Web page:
The National Institute on Drug Abuse (NIDA) tells us that “Opioid receptors are also found in the areas of the brain that control breathing rate. High doses of opioids, especially potent opioids such as fentanyl, can cause breathing to stop completely, which can lead to death.” It can also induce coma. Carfentanil would exert this same impact, only in a much greater capacity.
Why Is Carfentanil So Dangerous?
The frightening thing is that people may unknowingly use this drug combination, resulting in what is essentially like Russian roulette—you might think you’re using only heroin, while in reality you’re taking something that contains a potentially lethal cocktail of these two drugs. Carfentanil is, according to the Journal of Emergency Medicine “a highly water-soluble, clear liquid with no distinguishable odor.” This makes it impossible for a person using it illicitly to detect.
Other people may hear that this analogue is associated with fentanyl, without hearing or understanding the vast difference in potency between the two, and take heroin that is laced with it on purpose, in pursuit of a greater high. Either way, taking this combination puts you square in the face of danger with high risk of death.
The Journal of Emergency Medicine published an article which spoke of the risk certain veterinary medicines carried and the proper procedure to deal with them should accidental human contact occur. In the case of Carfentanil, the authors noted that “extreme care, concentration, and personal protective equipment are required when working with this medication.” That’s how powerful the drug is.
The American Journal of Emergency Medicine also contained an article that spoke of this drug’s unbelievable potency. In it, the authors noted how a man that had simply come into contact with the drug externally, immediately became drowsy. He was administered 100 mg of naltrexone and taken to the ER at a hospital. To illuminate exactly how potent this is, we cite another passage from the article: “Even after a single splash to the face, eyes, and mouth, and despite immediate decontamination, the patient rapidly became symptomatic.”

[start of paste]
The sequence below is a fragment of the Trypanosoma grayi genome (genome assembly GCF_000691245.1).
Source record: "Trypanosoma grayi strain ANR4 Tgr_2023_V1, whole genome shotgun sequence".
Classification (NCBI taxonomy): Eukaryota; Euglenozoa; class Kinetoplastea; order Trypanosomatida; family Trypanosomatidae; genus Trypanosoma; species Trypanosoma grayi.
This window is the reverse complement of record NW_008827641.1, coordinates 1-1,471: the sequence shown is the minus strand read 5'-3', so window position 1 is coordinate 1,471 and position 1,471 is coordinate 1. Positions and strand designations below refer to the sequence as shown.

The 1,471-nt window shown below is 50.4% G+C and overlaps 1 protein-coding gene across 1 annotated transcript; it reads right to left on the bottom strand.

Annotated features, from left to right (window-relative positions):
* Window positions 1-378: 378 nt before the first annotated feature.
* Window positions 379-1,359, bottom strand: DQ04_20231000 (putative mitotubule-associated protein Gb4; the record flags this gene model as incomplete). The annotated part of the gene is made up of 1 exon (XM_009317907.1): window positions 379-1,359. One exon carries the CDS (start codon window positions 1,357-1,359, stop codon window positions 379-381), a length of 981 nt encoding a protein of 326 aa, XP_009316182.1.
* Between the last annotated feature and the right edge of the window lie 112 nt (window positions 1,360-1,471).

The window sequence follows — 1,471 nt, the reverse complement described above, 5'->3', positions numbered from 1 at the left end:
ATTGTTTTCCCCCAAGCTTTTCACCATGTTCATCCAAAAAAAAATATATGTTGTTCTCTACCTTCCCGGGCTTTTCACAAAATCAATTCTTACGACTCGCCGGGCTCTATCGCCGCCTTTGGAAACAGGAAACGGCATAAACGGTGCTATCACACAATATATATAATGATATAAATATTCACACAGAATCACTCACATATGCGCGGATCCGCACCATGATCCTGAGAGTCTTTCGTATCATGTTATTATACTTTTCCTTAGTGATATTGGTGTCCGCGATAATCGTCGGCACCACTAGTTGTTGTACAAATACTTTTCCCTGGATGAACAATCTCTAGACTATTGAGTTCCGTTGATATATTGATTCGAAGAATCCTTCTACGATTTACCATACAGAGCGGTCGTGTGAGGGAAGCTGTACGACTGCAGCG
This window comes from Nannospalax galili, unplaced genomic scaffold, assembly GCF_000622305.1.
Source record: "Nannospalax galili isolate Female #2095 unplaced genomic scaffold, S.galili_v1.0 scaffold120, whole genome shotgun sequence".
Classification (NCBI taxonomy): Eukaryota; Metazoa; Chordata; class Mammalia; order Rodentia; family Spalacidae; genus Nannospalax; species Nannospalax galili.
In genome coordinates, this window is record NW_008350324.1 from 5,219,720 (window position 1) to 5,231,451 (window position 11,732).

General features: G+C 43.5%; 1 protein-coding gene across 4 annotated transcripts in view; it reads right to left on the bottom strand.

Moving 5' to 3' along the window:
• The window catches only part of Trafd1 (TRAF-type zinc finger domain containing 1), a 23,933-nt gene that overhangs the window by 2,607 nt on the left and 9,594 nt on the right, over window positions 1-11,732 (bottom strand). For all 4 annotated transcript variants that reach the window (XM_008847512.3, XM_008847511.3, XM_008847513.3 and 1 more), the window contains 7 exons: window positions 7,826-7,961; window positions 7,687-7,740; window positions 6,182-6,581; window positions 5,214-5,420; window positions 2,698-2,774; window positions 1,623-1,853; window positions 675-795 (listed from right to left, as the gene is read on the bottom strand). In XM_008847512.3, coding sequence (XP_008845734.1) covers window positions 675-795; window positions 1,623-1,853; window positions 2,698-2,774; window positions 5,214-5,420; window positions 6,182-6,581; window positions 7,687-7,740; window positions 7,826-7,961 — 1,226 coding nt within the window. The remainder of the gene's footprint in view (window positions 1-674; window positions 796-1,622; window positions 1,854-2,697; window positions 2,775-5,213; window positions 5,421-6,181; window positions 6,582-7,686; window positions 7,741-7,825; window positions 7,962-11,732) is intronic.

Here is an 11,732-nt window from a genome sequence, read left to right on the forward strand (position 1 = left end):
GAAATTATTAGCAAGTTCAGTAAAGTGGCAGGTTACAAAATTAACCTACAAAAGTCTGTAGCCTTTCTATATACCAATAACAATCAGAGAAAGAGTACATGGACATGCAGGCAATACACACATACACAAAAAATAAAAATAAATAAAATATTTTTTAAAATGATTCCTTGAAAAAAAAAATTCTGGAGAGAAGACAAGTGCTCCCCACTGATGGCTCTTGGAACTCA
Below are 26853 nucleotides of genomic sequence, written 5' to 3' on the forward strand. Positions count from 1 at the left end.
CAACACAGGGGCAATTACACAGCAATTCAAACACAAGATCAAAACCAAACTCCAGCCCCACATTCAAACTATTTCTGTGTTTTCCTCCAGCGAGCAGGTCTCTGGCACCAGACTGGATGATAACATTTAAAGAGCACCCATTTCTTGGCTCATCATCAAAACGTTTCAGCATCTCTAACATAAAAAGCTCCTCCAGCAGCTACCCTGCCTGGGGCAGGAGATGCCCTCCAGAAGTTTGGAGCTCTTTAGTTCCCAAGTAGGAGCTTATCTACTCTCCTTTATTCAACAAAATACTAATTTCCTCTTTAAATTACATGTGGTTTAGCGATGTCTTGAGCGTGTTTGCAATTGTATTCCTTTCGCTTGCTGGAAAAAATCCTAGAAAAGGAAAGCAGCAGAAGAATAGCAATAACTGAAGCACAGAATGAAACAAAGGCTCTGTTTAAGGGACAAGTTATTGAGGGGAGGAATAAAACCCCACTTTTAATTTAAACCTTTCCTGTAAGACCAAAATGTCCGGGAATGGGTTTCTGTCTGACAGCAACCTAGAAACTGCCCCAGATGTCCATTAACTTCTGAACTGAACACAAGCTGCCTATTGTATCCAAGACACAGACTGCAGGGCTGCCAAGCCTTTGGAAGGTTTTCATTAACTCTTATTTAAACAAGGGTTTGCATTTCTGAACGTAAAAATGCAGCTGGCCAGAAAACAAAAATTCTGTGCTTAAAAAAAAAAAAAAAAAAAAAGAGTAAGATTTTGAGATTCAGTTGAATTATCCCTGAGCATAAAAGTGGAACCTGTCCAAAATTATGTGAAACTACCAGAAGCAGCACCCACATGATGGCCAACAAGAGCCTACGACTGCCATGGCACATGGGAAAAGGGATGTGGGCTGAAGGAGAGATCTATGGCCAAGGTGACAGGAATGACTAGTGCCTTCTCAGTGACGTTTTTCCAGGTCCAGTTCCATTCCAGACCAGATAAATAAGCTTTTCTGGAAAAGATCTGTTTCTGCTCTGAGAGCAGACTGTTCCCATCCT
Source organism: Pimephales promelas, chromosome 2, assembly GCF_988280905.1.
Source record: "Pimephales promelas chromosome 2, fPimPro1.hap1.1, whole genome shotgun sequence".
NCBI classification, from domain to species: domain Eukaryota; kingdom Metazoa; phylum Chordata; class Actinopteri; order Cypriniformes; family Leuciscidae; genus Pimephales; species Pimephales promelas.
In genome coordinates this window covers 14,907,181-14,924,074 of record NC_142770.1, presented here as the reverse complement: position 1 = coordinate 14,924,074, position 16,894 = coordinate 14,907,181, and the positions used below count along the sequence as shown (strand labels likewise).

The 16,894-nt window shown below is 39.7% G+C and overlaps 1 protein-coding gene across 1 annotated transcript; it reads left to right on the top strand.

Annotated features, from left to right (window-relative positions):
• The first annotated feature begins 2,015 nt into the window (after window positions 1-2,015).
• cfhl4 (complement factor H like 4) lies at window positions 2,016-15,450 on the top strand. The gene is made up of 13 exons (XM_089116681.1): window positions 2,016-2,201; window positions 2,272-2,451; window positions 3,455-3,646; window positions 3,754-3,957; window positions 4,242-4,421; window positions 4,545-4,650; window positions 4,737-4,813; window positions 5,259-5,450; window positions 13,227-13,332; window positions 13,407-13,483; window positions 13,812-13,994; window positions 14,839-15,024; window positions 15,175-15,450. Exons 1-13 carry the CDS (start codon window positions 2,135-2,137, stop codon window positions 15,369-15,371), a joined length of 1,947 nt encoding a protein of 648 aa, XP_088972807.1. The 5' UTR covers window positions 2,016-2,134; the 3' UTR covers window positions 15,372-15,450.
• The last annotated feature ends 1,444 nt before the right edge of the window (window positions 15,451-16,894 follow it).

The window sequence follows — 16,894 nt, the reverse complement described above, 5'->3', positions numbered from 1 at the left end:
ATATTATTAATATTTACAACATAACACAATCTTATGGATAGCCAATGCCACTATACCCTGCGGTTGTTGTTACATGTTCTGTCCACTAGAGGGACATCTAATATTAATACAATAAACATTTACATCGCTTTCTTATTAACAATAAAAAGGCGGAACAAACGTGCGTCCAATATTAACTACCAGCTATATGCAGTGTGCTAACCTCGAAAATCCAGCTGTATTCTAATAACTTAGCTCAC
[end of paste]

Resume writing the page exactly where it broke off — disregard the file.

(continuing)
Consider this—this drug is intended for animal use only, and not just any animal, but very large animals that might be found in a zoo or a wild game reserve. Carfentanil is so potent that it can immobilize an animal of large size very quickly. To put this in perspective, wild African elephants—an animal that Carfentanil is used on—weigh between 5,000 and 14,000 lbs as reported by National Geographic, which is roughly 26 to 72 times the weight of your average adult male (195.5 lbs).
Any time you mix drugs, the potential of dangerous side effects and damage to your body increases. In this case, you’re gambling with your life.
Click here to view our infographic on Carfentanil-laced heroin.
Don’t Take Any More Chances, Call Us Today And Make The Right Choice
Whenever you use drugs, you are endangering your health. If you’re feeling overwhelmed by your drug use and feel as if you’re no longer making decisions that are good for your mind and body, call us today. We can help you change that by educating and supporting you so that you can begin to make positive and healthy choices that will get you on the road to recovery. Contact us today at RehabCenter.net for help entering rehab and getting back to a healthy life.